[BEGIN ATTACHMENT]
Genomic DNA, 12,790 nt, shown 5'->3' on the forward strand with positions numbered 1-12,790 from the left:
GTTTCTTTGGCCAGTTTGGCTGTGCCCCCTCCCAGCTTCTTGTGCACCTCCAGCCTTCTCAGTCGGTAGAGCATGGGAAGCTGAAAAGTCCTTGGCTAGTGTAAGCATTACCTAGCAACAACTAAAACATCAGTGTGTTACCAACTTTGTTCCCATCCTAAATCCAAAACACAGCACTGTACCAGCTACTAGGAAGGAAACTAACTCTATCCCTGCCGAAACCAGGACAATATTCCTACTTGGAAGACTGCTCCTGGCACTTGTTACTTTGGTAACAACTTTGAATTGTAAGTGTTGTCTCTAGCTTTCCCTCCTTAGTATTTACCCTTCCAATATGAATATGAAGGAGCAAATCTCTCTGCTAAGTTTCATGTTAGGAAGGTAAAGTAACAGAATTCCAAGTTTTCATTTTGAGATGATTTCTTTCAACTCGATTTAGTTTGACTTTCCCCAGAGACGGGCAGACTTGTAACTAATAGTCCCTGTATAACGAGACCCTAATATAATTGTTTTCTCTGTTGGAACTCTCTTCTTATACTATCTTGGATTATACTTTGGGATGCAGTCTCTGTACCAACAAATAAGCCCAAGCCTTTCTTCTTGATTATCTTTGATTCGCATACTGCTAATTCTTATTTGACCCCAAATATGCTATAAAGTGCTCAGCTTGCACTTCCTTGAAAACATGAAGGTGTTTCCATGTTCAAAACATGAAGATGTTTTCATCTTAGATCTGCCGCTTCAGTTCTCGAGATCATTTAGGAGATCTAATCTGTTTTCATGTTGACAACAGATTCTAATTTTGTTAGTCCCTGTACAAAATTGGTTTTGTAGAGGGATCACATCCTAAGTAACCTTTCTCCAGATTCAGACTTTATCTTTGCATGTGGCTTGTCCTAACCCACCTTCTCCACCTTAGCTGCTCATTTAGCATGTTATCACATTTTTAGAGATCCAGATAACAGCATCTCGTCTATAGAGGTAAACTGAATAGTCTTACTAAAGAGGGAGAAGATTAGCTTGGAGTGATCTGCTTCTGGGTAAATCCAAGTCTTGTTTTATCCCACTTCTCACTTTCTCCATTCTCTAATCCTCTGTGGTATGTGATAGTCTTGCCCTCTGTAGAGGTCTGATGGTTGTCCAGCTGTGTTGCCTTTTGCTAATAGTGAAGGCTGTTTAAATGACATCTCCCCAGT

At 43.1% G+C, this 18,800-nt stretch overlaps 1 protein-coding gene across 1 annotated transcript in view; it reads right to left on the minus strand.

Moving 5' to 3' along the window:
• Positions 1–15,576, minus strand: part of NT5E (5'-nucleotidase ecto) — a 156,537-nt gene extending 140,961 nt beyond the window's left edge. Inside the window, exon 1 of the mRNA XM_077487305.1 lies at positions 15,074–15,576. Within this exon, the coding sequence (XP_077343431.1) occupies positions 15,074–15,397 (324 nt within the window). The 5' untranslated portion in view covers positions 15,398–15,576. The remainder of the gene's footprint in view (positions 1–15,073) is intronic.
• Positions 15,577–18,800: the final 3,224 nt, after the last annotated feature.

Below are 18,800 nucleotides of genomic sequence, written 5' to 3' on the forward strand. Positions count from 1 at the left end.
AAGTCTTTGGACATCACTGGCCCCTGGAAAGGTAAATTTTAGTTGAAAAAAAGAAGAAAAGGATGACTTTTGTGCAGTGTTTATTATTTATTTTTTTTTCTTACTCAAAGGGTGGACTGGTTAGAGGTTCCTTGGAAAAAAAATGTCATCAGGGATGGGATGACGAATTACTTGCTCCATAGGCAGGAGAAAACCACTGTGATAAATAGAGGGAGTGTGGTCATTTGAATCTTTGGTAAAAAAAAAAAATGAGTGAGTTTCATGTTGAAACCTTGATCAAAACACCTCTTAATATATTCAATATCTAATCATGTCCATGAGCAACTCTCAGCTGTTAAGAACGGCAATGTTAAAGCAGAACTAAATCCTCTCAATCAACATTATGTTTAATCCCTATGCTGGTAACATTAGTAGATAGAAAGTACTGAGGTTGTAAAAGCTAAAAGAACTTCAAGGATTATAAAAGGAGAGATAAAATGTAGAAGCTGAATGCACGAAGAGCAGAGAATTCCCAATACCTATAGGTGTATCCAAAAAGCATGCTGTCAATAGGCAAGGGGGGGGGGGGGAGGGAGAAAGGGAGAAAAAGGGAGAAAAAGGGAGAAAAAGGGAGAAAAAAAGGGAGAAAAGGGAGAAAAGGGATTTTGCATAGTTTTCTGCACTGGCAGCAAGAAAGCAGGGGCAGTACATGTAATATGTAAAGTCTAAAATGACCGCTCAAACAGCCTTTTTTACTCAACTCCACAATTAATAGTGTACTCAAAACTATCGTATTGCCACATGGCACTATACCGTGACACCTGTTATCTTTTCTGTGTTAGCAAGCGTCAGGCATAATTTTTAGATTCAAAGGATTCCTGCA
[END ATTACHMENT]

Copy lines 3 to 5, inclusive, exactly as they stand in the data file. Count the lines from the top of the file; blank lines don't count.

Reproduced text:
At 43.1% G+C, this 18,800-nt stretch overlaps 1 protein-coding gene across 1 annotated transcript in view; it reads right to left on the minus strand.

Moving 5' to 3' along the window:
• Positions 1–15,576, minus strand: part of NT5E (5'-nucleotidase ecto) — a 156,537-nt gene extending 140,961 nt beyond the window's left edge. Inside the window, exon 1 of the mRNA XM_077487305.1 lies at positions 15,074–15,576. Within this exon, the coding sequence (XP_077343431.1) occupies positions 15,074–15,397 (324 nt within the window). The 5' untranslated portion in view covers positions 15,398–15,576. The remainder of the gene's footprint in view (positions 1–15,073) is intronic.